Pictures and Old Letters
April 1, 2022
Hungarian Living
Hungarian Living
Pictures and Old Letters

Episode 48 Pictures and Old Letters

Recently, I mentioned in one of our newsletters that we went to Pella, Iowa for the funeral of one my husband’s aunts. The Vos side of the family is Dutch. Don is my husband and his grandmother was born in Holland and settled in this sweet Dutch community when she was a child. She grew up speaking Dutch. She married a Dutch guy and had seven children, one of which was Don’s father. The four daughters all married Dutch guys and raised their families nearby. The three sons all married outside of the Dutch world and left the “nest”. It’s a familiar story in many families.

The Vos siblings were pretty close. So, when Don’s dad, Wilbur, died in 1964 at the age of 37, it was a shock to everyone. Don’s mom had two young children and was pregnant with the third. Wilbur’s siblings maintained a strong connection with Don’s mom and the kids and that connection continues today. They didn’t let Hilda and her kids Don slip away from the family nor their heritage. I came in on the scene in 1985. Sadly, Hilda died in 1986, two weeks before Don and I were married. In fact, the Iowa families had to make a choice between attending Hilda’s funeral and attending our wedding because they happened only two weeks apart. It was a crazy time.

I am so thankful I was welcomed from the very start. Wedding gifts were Dutch Delft blue pottery.  And then our kids were welcomed. And these aunts and uncles continued to encourage a connection within the family. When they were traveling nearby, they made a point to stop in and visit when they could. As a super special treat, they often brought delicious Dutch pastries along from the bakery when they visited. 

We love visiting Pella. It’s a great little town. Of course, what draws us there is the opportunity to visit with extended family. But, we also love the serious dose of Dutch everything that we get when we visit — from hearing the language to tulips everywhere to the Dutch last names to the windmill in town. We always need to visit the bakery to get some Dutch letters and other Dutch goodies. With so much Hungarian stuff going on in our lives, it’s easy to let the Dutch and German sides slip away, but we are determined not to. Those parts of our family’s heritage are just as important to honor.

But, we don’t get to Pella often enough, and this funeral was a great opportunity for the first cousins to reconnect. Don’s Cousin Patty brought along old family photos from her mom that had Don’s mom and dad in them, along with the grandparents. And I think it was cousin MaryLynne who brought along old letters her mom had that Don’s mom, Hilda, wrote between 1964-1971. Guys, these are amazing treasures! We had no idea that these things were out there. But, the aunts saved them and now the cousins are passing them onto us.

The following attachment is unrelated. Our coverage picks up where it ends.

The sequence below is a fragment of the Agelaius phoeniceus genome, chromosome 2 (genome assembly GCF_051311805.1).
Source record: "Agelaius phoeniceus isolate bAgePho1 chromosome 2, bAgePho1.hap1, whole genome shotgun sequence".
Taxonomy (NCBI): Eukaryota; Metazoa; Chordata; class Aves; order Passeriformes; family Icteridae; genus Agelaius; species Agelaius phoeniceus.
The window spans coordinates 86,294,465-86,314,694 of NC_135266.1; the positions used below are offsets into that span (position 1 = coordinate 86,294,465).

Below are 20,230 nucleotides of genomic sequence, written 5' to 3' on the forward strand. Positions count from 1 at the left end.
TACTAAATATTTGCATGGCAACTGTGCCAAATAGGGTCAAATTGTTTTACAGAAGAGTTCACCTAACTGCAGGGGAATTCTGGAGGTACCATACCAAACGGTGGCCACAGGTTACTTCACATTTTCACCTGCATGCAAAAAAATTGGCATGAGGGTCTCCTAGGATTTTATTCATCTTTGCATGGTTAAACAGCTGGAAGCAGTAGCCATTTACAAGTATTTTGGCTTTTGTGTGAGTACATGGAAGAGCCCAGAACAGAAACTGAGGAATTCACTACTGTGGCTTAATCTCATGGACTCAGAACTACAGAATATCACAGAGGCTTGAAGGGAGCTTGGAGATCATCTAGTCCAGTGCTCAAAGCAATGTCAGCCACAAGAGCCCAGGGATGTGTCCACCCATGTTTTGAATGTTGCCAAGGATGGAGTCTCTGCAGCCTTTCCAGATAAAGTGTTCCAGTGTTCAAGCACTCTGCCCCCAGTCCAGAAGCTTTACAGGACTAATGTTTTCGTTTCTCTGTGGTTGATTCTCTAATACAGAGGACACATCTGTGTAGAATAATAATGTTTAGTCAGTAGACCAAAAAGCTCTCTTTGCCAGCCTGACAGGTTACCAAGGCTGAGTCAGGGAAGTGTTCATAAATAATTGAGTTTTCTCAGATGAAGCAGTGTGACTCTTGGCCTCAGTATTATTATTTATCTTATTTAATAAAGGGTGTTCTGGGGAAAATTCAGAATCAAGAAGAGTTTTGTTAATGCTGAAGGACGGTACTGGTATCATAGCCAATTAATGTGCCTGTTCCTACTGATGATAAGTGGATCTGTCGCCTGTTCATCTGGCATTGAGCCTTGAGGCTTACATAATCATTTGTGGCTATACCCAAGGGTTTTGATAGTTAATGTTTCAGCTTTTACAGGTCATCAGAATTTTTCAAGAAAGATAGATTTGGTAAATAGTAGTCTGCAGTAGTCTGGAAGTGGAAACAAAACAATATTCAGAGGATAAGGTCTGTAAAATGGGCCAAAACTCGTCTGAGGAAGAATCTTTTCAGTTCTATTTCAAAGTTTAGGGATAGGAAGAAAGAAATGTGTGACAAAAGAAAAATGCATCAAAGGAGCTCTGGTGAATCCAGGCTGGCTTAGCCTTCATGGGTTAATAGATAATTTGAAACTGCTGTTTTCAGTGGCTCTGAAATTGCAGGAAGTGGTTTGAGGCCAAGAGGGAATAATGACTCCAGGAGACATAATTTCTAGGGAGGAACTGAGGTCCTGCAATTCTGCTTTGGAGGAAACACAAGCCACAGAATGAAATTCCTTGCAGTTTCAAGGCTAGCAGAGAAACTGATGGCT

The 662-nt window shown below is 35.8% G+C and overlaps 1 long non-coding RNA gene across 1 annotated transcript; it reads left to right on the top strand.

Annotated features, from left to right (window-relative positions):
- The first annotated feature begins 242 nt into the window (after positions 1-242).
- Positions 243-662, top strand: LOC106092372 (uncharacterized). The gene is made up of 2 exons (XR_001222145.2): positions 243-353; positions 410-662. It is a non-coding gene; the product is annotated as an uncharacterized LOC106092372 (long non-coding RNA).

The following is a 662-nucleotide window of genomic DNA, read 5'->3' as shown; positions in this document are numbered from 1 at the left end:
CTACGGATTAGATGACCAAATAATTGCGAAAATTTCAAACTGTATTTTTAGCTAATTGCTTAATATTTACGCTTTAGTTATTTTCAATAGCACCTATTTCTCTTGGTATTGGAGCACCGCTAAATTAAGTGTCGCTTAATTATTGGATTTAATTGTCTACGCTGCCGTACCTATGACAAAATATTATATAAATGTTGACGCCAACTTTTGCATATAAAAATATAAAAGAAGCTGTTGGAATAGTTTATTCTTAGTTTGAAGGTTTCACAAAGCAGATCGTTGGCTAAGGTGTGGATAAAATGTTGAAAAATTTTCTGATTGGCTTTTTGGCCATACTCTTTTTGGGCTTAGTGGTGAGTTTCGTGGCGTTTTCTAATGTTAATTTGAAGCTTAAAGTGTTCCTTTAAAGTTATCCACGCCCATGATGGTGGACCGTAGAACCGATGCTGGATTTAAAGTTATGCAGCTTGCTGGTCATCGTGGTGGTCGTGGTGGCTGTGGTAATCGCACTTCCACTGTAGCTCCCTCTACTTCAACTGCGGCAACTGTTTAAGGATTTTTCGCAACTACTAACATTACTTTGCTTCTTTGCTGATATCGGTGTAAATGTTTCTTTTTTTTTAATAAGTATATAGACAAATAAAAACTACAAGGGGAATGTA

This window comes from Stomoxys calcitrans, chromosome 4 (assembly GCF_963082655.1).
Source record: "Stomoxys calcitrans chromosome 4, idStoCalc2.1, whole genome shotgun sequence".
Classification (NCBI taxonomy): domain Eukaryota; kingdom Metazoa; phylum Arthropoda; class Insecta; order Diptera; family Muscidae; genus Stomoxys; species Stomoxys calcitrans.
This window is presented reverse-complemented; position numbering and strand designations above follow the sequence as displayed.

The funeral for Don’s aunt celebrated the life of a wonderful person. Her husband died a few years ago but we were unable to attend the funeral. Thankfully, we were able to attend this funeral and connect with a lot of the cousins. We had a great time reminiscing and catching up.

My point in telling you this story is mainly about the value of those who hold onto family members, even when their lives get complicated. Through the years, these sisters and their husbands worked at keeping us connected to the family, even if we weren’t so good at responding back to Christmas cards or didn’t get to their neck of the woods very often. And then, to have the cousins pass along things to us from over 50 years ago was so unexpected but so treasured, I knew I had to bring it all up on a podcast. I just love how this family decided to hang onto their extended family with intention.

Do you have photos or letters that the children or grandchildren of your siblings or nieces or nephews or cousins might appreciate? Do you have some things in your possession that are better served with a different branch of the family? You don’t have to give up the originals, but I encourage you to save them digitally and share them, even if they may not be appreciated at the moment. Sometimes it takes years for people to come to the space and place where they can start digging into their family history.

I have known of people withholding family history details because they found it, they worked for it, and they don’t plan to share it with anyone else. There aren’t too many good reasons to not share family history. Life throws curve balls at a lot of people and working on genealogy isn’t so easy. Thankfully, there is an amazing amount of information available these days. I encourage you to be generous with what you know and make yourself available for those who want to know more about their family history. This type of generosity isn’t costly. And it can renew family relationships that, due to distance and life’s circumstances, have taken a pause.

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